The Academy creates unparalleled networking opportunities for scientists in a variety of fields and disciplines through Frontiers of Science, its core program for scientific conferences and symposia. Bringing together international experts and partners from academia, industry, government, and beyond, Frontiers of Science provides a neutral forum for participants to exchange information on basic and applied research and to discuss the broader role of science, medicine, and technology in society. In addition to organizing 12–14 international interdisciplinary conferences each year, Frontiers of Science also runs an extensive schedule of events organized around interdisciplinary discussion groups focused on current topics in the life sciences, physical sciences, and green science and sustainability, totaling approximately 80 meetings each year.
The Academy's membership is global and so too is its outreach; it has a rich history of collaborating on pressing social and scientific challenges with countries like Mexico, Russia, the United Kingdom, Qatar, and most recently, Malaysia. The Prime Minister of Malaysia has invested heavily in all stages of the STEM pipeline and is partnering with the Academy to create programs in Malaysia that will foster the next generation of global innovators. Dato' Sri Dr. Zakri Abdul Hamid, the Science Advisor to the Prime Minister, traveled from Malaysia to convey the Prime Minister's support for global partnerships, including an initiative led by the Academy, the State University of New York, and leading Malaysian education institutes to support the next generation of scientists from cradle to career.
The Blavatnik Awards for Young Sciences
Gala attendees celebrated 11 promising young researchers who serve society with their work. "Their exceptional discoveries represent our future and our hope for a better world for all," said Academy Governor Len Blavatnik, Founder and Chairman of Access Industries and Head of the Blavatnik Family Foundation, who congratulated this year's winners and finalists of The Blavatnik Awards for Young Scientists.
Established in 2007 by the Blavatnik Family Foundation, this awards program recognizes researchers who make innovative, impactful, and interdisciplinary advances in the life and physical sciences, mathematics, and engineering. The concept of the awards is unique in that it bridges more than 30 scientific disciplines from the natural sciences to engineering and math.
Out of approximately 170 high-caliber applications, 60 judges named four faculty members and five postdoctoral fellows as winners and two faculty members as finalists. All winners and finalists receive unrestricted cash prizes.
The 2012 Faculty Winners are:
- B. Andrei Bernevig, Condensed Matter Physics, Princeton University;
- Jason Fridley, Ecology & Ecological Economics, Syracuse University;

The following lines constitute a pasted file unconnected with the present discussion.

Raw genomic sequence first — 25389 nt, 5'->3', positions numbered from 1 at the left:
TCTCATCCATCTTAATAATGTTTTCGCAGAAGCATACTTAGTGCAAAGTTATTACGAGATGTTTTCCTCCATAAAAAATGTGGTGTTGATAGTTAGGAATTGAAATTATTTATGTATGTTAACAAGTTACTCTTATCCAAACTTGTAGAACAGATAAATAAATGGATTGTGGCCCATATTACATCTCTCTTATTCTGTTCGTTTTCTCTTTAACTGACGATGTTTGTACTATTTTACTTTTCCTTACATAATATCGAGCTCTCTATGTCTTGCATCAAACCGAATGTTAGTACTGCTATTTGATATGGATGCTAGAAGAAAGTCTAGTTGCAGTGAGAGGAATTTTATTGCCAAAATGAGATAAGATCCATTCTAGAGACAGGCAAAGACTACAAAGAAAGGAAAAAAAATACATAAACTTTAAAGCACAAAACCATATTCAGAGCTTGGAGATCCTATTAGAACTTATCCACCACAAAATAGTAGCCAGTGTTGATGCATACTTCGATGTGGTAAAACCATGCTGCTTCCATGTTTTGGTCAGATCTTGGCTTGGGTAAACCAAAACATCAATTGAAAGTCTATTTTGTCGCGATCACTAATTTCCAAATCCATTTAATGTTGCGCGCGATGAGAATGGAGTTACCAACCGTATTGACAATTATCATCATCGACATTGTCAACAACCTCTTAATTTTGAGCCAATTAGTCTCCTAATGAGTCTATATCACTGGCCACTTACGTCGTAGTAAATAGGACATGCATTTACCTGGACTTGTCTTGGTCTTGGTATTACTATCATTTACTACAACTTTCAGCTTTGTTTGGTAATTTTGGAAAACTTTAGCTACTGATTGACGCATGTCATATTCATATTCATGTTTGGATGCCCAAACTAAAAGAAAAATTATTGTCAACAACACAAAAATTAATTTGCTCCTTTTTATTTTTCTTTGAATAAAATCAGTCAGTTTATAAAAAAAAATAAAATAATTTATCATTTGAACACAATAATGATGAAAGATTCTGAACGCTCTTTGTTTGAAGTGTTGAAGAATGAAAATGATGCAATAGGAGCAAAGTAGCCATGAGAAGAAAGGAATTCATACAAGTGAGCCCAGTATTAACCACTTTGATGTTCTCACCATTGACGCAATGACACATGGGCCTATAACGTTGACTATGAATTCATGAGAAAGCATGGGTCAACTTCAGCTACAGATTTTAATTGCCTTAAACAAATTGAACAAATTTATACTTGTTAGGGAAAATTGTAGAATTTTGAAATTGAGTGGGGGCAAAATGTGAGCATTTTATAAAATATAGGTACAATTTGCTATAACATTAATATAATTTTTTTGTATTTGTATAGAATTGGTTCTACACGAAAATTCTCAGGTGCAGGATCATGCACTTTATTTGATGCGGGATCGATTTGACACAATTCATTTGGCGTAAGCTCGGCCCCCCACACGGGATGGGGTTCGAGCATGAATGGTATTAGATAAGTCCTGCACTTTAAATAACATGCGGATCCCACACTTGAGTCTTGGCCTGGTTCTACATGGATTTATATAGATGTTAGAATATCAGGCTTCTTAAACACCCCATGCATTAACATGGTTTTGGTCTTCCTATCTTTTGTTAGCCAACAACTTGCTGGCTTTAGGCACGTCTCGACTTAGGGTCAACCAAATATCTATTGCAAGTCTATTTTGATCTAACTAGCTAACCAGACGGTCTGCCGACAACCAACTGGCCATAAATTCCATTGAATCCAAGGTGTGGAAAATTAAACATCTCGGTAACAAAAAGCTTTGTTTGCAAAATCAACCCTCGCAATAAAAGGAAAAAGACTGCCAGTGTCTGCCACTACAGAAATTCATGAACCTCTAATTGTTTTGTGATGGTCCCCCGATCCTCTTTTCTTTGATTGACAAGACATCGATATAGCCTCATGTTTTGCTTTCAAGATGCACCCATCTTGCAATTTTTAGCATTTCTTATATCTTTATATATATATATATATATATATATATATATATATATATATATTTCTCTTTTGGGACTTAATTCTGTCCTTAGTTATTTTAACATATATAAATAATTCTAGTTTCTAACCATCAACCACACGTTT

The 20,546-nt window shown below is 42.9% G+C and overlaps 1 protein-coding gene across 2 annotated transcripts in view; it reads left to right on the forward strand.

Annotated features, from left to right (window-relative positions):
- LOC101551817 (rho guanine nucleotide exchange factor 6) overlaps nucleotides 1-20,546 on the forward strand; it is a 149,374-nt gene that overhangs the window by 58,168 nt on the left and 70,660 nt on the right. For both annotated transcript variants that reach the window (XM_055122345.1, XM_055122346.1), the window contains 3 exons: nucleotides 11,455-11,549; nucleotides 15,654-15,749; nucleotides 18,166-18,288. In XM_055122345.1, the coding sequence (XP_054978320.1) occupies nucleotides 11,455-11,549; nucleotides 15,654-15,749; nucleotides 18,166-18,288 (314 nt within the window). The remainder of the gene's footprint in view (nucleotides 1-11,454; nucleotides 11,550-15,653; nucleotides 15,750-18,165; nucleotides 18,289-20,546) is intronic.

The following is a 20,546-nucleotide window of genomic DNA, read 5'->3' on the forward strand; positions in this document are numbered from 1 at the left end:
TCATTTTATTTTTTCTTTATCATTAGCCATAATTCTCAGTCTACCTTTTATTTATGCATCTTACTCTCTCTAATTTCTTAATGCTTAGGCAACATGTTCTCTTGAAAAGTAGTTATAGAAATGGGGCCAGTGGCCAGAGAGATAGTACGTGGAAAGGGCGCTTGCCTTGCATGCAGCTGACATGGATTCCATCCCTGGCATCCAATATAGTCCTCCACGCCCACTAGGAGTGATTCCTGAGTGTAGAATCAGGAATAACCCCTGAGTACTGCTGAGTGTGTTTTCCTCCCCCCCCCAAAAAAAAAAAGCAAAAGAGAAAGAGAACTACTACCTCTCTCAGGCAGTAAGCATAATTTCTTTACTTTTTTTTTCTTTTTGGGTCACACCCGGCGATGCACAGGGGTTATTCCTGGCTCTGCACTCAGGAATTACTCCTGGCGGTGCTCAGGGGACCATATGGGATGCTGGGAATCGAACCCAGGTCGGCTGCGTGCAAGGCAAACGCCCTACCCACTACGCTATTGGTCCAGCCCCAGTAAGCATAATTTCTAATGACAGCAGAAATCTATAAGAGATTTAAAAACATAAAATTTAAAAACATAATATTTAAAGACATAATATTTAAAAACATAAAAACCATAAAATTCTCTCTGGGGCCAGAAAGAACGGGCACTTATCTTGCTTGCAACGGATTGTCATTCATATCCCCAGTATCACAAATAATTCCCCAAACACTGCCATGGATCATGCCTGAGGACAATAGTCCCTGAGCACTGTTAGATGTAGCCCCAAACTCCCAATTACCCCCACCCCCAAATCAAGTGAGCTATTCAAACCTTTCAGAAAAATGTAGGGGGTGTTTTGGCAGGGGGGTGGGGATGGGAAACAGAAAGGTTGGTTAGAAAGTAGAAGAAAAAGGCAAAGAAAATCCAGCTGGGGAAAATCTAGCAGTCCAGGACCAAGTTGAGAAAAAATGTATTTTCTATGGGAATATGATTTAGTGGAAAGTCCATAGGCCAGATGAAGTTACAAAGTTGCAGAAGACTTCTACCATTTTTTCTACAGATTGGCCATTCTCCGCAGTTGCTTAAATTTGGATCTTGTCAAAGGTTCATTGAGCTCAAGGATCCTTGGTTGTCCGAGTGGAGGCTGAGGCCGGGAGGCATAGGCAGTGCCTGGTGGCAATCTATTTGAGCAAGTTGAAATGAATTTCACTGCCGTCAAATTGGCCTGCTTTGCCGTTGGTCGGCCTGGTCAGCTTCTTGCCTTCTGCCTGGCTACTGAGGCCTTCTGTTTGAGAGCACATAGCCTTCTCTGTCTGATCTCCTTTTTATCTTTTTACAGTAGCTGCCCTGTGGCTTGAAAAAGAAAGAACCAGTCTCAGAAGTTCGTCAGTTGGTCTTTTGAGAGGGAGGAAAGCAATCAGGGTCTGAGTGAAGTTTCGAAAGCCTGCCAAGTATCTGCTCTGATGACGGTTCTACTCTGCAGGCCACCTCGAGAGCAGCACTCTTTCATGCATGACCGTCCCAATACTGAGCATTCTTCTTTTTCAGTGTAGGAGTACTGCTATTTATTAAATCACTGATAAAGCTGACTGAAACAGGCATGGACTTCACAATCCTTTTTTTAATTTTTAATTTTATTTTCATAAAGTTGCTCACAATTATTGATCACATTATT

- Alison Galvani, Public Health & Applied Mathematics, Yale University; and
- Assaf Naor, Mathematics & Computer Science, New York University.
The 2012 Faculty Finalists are:
- Michael Collins, Computer Science, Columbia University; and
- Wei Min, Physical Chemistry, Columbia University.
The 2012 Postdoctoral Winners are:
- Andrey Feklistov, Structural Biology, The Rockefeller University;
- Michael Hahn, Astrophysics, Columbia University;
- Robert Johnston, Developmental Biology, New York University;
- Elisa Oricchio, Clinical Medicine, Memorial Sloan-Kettering Cancer Center; and
- Nicholas Stavropoulos, Genetics & Genomics, The Rockefeller University.
Nominations for the 2013 Blavatnik Awards for Young Scientists will be accepted from December 1, 2012 to January 31, 2013. To nominate a researcher or for more information about the Blavatnik Awards for Young Scientists, visit www.nyas.org/blavatnikawards or contact Awards Coordinator Marley Bauce at firstname.lastname@example.org.
The 2012 Gala was underwritten by the Blavatnik Family Foundation and Jim & Marilyn Simons, with additional funding from a host of generous corporate and individual supporters.
About The Blavatnik Family Foundation
The Blavatnik Family Foundation is an active supporter of educational, scientific, cultural, and charitable institutions in the United States, the United Kingdom, Israel, and throughout the world. Recipients of Foundation support include, among others, Oxford University, Harvard University, Tel Aviv University, Tate, The Royal Opera House, The Hermitage, The National Portrait Gallery, The British Museum, The National Gallery of Art, The Metropolitan Museum of Art, The New York Academy of Sciences, The White Nights Foundation, The Center for Jewish History and other Jewish causes as well as many other philanthropic institutions. The Foundation is headed by Len Blavatnik, an American industrialist. Mr. Blavatnik is the founder and Chairman of Access Industries, a privately-held U.S. industrial group with global interests in natural resources and chemicals, media and telecommunications, and real estate.
About the New York Academy of Sciences
The New York Academy of Sciences is an independent, not-for-profit organization that since 1817 has been committed to advancing science, technology, and society worldwide. With 25,000 members in 140 countries, the Academy is creating a global community of science for the benefit of humanity. The Academy's core mission is to advance scientific knowledge, positively impact the major global challenges of society with science-based solutions, and increase the number of scientifically informed individuals in society at large. Please visit us online at www.nyas.org.
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SOURCE New York Academy of Sciences